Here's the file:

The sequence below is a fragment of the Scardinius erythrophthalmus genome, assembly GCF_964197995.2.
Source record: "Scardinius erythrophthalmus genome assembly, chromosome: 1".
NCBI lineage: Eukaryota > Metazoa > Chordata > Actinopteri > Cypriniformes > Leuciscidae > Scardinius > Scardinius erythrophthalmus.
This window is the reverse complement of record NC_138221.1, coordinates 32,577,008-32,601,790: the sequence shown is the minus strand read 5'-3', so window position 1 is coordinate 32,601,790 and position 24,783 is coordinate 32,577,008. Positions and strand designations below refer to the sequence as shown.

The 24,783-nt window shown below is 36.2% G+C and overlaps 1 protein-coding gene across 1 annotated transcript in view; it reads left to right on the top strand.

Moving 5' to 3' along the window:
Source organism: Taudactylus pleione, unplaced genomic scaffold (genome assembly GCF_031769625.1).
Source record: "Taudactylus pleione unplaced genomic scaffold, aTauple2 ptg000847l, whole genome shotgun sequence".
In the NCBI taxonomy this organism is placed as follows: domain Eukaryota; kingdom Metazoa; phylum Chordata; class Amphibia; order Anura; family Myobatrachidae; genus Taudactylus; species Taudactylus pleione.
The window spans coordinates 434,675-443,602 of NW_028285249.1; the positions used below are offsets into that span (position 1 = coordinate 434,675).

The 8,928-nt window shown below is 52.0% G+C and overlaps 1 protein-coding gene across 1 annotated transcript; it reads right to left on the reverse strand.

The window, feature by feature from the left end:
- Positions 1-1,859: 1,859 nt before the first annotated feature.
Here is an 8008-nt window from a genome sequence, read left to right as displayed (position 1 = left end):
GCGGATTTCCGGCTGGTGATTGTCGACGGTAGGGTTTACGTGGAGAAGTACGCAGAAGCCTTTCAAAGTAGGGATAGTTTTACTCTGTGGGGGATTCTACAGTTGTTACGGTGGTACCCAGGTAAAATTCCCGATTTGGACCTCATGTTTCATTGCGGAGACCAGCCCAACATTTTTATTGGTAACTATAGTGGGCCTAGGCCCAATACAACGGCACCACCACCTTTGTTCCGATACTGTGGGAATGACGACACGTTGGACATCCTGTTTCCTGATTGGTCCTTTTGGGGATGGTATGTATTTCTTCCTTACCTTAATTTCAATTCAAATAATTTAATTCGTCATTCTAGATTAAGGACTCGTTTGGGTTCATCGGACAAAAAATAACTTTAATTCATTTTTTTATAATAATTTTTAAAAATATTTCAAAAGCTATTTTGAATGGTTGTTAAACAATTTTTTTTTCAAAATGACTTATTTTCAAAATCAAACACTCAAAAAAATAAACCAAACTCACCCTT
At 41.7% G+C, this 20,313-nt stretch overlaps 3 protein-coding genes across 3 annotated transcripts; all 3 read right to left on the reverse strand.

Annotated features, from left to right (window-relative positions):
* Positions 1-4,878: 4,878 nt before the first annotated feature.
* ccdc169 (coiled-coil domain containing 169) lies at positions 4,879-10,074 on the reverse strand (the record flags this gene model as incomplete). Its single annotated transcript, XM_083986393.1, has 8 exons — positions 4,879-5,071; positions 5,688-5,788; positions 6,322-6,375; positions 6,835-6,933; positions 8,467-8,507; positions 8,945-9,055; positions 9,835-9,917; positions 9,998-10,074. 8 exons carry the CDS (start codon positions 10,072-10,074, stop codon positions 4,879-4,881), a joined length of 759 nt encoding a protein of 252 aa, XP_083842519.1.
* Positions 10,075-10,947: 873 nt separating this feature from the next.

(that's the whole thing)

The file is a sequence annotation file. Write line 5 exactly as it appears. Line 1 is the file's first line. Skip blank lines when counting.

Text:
The 24,783-nt window shown below is 36.2% G+C and overlaps 1 protein-coding gene across 1 annotated transcript in view; it reads left to right on the top strand.